Plants are heterozygous for flower color and exhibit

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plants are heterozygous for flower color and exhibit incomplete dominance. F 2 F 1 F 1 3. All genetic variety can ultimately be traced to mutation—the sudden appearance of new alleles in the genes of a population or species. Most mutations arise from errors that occur when the genetic information is copied. 4. Most mutations are deleterious or neutral. Because organisms are finely tuned com- binations of traits,errors in the information encoding those traits are likely to do more harm than good.The occasional mutation that improves the functioning of an organism can be advantageous to its owner and may be passed on to future generations. 3-3 Do Mendel’s Laws Always Apply? Mendel’s results were reported in 1865 as a series of lectures to the Brünn Society for the Study of Natural Science, and they were published in German in 1866 in a volume of proceedings of that society.Although the volume was widely distributed to libraries throughout Europe, few of Mendel’s contemporaries recognized the significance of his work. The quantitative approach that Mendel used, counting the number of offspring showing each trait and calculating ratios, is a hallmark of modern science, but it was vir- tually unknown and certainly unappreciated in the latter part of the 19th century.Then in the early part of the 20th century, three botanists—Carl Correns in Germany, Hugo de Vries in the Netherlands, and Erich von Tschermak in Austria—who were also con- ducting experiments in plant hybridization, all rediscovered Mendel’s original paper and realized its significance. Unfortunately, Mendel died in 1884, too soon to see his work assume its rightful place in the history of great discoveries. Mendel’s Laws Are Extended by Experimental Evidence In 1899,Carl Correns was performing controlled crosses by using a flowering plant called the four-o’clock.The blooms of the four-o’clock occur in three colors:White,red,and pink (Figure 3-13). When Correns crossed true-breeding red-flowered four-o’clocks with true-breeding white-flowered plants, the hybrid offspring all had pink flowers—a shade intermediate between those of the parents. If Correns had ended his experiments there, he, too, might have drawn the same erroneous conclusion that many of his predeces- sors, including Darwin, had drawn. He might have been fooled into thinking that the traits of offspring were blended averages of parental traits. But Correns went on to cross the pink-flowered plants of the with other pink plants and found that the plants exhibited all three traits: Some were white, others were pink, and still others were red. F 2 F 1 F 1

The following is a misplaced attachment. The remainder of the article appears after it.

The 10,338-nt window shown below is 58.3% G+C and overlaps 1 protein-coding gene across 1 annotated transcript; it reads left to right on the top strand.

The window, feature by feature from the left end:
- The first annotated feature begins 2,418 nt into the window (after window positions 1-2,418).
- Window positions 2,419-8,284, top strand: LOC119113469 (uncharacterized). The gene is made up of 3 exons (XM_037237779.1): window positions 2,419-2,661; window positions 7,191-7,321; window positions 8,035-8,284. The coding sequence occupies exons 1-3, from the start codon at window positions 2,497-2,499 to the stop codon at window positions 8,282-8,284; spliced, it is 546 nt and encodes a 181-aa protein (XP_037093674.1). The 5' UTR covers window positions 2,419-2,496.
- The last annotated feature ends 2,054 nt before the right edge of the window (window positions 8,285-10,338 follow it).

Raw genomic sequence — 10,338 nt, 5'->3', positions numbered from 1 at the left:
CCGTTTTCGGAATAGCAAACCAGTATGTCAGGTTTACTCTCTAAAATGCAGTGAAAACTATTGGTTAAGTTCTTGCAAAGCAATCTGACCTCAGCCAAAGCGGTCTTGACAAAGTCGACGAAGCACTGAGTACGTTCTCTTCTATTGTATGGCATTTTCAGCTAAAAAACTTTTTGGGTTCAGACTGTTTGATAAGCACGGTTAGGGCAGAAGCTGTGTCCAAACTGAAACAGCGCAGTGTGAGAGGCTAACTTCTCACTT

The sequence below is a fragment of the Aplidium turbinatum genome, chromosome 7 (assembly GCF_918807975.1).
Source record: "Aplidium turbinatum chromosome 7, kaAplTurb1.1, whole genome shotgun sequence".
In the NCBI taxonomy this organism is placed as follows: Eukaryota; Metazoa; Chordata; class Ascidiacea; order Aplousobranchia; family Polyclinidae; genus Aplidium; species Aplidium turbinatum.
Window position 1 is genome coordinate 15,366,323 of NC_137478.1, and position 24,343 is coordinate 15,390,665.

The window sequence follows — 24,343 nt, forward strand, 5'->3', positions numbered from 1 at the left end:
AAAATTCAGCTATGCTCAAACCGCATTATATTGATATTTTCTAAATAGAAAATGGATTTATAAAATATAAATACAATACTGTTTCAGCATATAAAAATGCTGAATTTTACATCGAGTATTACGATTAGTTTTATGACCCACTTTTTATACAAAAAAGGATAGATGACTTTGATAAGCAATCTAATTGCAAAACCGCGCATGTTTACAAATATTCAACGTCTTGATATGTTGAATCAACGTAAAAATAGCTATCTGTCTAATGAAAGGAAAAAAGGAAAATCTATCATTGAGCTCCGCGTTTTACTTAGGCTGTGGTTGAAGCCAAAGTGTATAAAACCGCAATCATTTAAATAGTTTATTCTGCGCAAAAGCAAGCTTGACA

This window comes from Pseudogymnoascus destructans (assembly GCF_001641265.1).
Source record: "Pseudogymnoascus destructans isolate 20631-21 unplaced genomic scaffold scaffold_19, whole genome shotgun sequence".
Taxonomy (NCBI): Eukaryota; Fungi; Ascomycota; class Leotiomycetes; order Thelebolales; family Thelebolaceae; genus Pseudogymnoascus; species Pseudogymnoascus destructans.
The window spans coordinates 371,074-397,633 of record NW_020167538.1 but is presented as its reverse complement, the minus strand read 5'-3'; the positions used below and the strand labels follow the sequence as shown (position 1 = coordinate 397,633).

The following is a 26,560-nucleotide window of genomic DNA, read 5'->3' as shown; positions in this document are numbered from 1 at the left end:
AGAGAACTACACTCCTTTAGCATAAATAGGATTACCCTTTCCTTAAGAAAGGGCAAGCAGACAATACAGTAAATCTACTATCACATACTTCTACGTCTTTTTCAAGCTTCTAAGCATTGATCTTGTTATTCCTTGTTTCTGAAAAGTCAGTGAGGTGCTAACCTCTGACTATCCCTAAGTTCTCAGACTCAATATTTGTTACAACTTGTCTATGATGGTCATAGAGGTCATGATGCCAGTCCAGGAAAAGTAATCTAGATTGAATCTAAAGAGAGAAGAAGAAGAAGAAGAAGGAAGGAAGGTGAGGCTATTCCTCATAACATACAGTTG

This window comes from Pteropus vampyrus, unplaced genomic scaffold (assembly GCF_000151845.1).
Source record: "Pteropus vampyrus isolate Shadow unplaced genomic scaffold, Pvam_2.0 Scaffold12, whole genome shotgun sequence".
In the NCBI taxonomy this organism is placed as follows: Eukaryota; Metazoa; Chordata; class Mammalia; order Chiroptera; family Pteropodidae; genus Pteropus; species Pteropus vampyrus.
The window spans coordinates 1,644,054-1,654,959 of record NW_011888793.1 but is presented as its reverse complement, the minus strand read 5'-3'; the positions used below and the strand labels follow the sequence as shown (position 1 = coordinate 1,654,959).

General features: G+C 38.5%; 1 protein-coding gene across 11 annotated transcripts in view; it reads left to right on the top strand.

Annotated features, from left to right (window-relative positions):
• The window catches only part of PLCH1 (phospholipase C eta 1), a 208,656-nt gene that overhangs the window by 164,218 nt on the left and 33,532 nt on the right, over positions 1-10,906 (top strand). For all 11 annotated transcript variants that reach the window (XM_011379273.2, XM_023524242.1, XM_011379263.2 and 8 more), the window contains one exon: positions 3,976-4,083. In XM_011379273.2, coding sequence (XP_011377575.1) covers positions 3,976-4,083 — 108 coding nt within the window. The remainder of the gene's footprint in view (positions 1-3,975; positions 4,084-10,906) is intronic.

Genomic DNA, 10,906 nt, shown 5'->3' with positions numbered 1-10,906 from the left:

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3-3 Do Mendel’s Laws Always Apply? 83 R 1 R 1 R 1 R 1 R 2 R 2 R 1 R 2 R 1 R 2 R 2 R 2 Male Alleles Female Alleles Figure 3-14 Punnett square illustrating possible offspring of a cross between a red- flowered and a white-flowered four- o’clock plant.The ratio of phenotypes is the same as the ratio of genotypes, namely white/pink/red. 1 : 2 : 1 Incomplete Dominance: Observe the results when no one allele is dominant.
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